I sometimes catch myself looking at other people’s things and wondering why they have them, but then I remind myself that I also have plenty of things that I keep that others wouldn’t understand. (Why else did I hang onto that janky old snow globe?) We make emotional attachments to the items we keep and no one else has the same attachment to our things that we do, so picturing it from someone else’s point of view can definitely help in the decluttering process.
4. Banish Wishful Thinking
If you have a yoga mat that you never use, skinny jeans that haven’t fit for years, books that you’ve never read, or scuba gear that you kept in the hopes that you would become a master underwater diver, it’s time to be done with your wishful thinking. That’s not helpful.
Tell yourself that you probably aren’t ever going to read that/wear that/take up that hobby. If you truly wanted to do those things, you would’ve done them by now. Let go of the would-bes so you can make room for things that do matter to you. You’re awesome without that stuff. It’s time to let it go.
5. Hide It
If you have something you aren’t sure you want to keep but can’t seem to bring yourself to get rid of it, then start filling up a box with those items. Once it’s full, seal it and put it away on a high shelf or in the basement or attic for 30 days. (You can write the date on the box.)
Once that 30 days has passed, don’t open the box. If you can remember an item in there that you still need, then take it out, but if you can’t even remember what’s in there, donate the unopened box. You won’t miss the items, I promise.
6. Picture Your Dream Room/Closet/Cupboard
Think about how you wish each room in your house looked. In your mind, would they look spacious and clean? Would your closet be stuffed to the brim and your kitchen cupboards have storage containers spilling out of them, or would the clothes hang with breathing room and the shelves in your cupboards be nice and organized?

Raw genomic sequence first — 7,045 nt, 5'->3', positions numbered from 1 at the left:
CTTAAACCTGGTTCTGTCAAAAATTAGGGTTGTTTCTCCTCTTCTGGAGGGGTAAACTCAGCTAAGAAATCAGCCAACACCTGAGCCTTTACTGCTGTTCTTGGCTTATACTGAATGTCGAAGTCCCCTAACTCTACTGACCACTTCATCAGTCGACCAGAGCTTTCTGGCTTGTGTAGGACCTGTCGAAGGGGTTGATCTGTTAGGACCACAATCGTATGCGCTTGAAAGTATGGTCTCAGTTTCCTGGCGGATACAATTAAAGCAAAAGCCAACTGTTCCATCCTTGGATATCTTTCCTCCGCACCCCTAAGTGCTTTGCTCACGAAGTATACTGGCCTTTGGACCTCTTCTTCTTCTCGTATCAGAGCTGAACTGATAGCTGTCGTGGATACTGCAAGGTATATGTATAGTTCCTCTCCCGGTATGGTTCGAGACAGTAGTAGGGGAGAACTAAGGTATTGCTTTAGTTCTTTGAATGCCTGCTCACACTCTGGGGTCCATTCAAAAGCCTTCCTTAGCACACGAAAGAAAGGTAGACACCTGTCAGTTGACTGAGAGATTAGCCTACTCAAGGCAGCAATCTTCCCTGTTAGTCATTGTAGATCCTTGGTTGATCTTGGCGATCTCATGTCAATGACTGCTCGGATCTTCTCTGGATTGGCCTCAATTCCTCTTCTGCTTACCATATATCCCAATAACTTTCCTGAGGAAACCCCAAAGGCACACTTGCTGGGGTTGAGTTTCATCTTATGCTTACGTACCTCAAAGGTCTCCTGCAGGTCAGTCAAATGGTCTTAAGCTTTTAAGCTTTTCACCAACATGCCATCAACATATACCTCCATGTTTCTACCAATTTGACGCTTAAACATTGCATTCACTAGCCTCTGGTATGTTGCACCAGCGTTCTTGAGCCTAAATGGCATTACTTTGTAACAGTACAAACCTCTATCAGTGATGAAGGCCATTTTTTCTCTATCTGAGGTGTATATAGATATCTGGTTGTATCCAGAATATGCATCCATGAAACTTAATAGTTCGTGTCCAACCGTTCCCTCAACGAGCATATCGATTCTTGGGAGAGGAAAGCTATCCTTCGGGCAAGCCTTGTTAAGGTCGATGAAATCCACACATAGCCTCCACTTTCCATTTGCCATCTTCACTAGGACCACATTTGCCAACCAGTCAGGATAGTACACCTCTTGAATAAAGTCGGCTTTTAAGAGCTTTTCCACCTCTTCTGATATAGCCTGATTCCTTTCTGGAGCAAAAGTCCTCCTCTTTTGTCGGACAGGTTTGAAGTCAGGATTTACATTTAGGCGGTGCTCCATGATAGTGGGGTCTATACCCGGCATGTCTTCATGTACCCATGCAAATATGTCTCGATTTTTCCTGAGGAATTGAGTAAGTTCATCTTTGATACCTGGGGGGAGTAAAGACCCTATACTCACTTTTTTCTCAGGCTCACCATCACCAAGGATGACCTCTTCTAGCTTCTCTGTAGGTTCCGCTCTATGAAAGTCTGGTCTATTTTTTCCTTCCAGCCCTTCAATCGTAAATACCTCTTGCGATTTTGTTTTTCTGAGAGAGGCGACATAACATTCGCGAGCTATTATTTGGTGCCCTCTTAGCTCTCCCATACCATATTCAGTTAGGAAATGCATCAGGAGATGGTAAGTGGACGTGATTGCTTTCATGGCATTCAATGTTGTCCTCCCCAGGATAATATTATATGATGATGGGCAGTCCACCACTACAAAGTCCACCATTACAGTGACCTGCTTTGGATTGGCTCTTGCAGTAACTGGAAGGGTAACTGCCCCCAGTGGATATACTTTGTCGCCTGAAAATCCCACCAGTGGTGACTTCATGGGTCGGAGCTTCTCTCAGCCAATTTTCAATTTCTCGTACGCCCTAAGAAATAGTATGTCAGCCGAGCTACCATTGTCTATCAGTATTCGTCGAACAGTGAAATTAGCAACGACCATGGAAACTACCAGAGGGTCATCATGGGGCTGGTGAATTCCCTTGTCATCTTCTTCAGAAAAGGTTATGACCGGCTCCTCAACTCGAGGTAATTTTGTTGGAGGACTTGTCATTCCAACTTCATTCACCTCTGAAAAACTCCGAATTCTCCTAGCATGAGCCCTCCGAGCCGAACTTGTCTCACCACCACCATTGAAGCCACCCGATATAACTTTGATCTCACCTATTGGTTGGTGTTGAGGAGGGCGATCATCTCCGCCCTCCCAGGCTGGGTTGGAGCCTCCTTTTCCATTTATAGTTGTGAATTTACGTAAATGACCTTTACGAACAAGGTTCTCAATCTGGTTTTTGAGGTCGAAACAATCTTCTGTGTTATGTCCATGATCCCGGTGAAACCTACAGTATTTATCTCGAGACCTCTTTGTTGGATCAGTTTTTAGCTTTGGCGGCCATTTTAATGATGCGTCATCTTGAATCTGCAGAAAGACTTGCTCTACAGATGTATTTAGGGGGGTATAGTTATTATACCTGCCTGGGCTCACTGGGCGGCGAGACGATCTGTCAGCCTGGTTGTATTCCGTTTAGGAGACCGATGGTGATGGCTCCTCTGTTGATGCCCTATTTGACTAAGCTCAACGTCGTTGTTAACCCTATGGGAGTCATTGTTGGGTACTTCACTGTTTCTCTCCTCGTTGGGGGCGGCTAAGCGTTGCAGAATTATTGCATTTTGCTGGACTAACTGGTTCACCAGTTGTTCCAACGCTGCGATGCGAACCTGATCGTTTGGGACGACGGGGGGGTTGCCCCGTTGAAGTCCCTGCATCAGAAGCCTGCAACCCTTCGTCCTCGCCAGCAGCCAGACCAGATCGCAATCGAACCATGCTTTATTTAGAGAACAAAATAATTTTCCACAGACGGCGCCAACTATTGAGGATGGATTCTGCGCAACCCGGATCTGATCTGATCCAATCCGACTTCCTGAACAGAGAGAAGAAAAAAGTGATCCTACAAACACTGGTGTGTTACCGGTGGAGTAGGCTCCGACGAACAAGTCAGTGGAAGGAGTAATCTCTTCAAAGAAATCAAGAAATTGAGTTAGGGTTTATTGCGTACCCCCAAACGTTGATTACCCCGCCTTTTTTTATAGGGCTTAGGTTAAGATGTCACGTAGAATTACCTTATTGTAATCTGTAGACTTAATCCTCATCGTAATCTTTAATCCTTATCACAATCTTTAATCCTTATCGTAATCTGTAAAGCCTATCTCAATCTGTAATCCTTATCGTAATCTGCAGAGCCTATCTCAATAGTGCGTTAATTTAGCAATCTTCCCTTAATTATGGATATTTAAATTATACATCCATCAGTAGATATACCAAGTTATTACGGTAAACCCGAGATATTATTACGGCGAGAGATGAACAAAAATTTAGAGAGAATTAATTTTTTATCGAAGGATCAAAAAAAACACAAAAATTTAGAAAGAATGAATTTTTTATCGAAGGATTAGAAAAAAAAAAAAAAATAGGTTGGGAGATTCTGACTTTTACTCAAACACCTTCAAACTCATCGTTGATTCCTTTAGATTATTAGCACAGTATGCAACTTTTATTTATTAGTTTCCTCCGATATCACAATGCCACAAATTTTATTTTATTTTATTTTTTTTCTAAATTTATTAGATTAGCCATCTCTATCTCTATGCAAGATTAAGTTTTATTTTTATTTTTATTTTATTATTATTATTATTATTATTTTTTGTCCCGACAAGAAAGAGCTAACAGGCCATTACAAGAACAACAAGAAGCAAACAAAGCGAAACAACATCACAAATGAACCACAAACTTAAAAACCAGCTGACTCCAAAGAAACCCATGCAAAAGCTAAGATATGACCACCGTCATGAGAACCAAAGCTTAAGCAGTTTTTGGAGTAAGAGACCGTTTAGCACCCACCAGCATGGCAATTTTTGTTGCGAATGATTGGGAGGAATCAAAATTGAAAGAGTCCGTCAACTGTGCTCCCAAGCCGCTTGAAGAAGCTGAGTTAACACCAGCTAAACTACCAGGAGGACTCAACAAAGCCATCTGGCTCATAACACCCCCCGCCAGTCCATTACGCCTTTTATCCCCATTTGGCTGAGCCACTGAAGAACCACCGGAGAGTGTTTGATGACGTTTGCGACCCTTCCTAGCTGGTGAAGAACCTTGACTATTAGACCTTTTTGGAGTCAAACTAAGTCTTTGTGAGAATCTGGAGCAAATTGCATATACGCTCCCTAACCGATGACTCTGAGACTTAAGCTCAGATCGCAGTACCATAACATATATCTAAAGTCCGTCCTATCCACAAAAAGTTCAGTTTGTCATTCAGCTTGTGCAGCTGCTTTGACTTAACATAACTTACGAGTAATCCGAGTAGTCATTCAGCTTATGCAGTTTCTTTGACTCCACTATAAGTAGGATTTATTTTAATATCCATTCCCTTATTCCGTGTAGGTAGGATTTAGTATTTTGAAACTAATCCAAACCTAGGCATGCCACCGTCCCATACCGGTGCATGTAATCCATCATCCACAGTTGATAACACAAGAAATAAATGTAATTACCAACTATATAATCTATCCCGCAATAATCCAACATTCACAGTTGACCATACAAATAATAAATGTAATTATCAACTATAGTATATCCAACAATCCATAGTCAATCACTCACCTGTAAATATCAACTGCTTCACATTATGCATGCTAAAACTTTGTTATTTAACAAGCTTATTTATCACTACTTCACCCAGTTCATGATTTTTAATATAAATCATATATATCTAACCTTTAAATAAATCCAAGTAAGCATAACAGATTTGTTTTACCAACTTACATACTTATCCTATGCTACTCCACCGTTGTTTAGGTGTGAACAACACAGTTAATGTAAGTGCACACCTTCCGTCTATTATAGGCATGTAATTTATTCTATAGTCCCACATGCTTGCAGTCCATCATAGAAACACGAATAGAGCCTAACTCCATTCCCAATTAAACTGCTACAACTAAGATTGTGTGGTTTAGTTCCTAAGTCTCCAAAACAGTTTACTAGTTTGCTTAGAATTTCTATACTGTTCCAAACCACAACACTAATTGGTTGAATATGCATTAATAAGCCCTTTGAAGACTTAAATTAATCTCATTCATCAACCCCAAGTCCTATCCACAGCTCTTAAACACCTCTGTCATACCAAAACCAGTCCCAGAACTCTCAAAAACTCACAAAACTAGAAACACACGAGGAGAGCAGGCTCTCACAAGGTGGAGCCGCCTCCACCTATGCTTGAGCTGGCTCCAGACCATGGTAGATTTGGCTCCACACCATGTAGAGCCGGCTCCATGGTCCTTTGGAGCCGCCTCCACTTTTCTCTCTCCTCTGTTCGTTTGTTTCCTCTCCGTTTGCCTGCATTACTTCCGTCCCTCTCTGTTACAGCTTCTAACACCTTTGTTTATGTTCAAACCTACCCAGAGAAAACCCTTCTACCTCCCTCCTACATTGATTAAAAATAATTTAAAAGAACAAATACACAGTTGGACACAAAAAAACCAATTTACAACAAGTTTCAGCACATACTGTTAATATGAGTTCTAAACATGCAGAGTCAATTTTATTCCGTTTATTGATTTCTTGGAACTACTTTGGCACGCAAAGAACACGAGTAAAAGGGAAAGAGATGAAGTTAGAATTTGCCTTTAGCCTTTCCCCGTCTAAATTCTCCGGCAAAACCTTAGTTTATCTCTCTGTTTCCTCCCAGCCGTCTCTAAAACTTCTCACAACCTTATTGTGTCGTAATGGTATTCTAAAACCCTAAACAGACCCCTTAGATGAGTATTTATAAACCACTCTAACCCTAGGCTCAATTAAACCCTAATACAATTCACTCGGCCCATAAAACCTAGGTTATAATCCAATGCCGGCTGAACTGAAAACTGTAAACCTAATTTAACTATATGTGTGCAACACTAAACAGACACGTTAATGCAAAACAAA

Whatever you picture in your head, make it happen. That doesn’t mean you should go out and buy a bunch of storage systems; buying more things to corral your other things doesn’t help. Rather, start getting rid of the items you use the least or not at all.
7. Give It a Place of Honor
For items of sentimental value that you choose to keep, make sure they have a place of honor in your home, where they can be appreciated every time you lay eyes on them. If you keep a memento in a box in the attic, where it attracts musty smells, bugs, and dust, do you really love it that much? I don’t think so. Pick your treasures from the attic to display proudly in your house and discard the rest.
I know it’s easier said than done, but decluttering doesn’t have to be drudgery. You can absolutely make it fun, and you will feel so much lighter when it’s all said and done. If you keep items without knowing why, then it’s just weighing you down mentally. You’re paying to maintain it, store it and you’ll come across it again each time you declutter. Why waste all the mental effort? It’s time to realize that you own your stuff, not the other way around.
Do you have trouble getting rid of things? Do you keep a lot of sentimental or “just in case” items? What’s the last room you decluttered and why?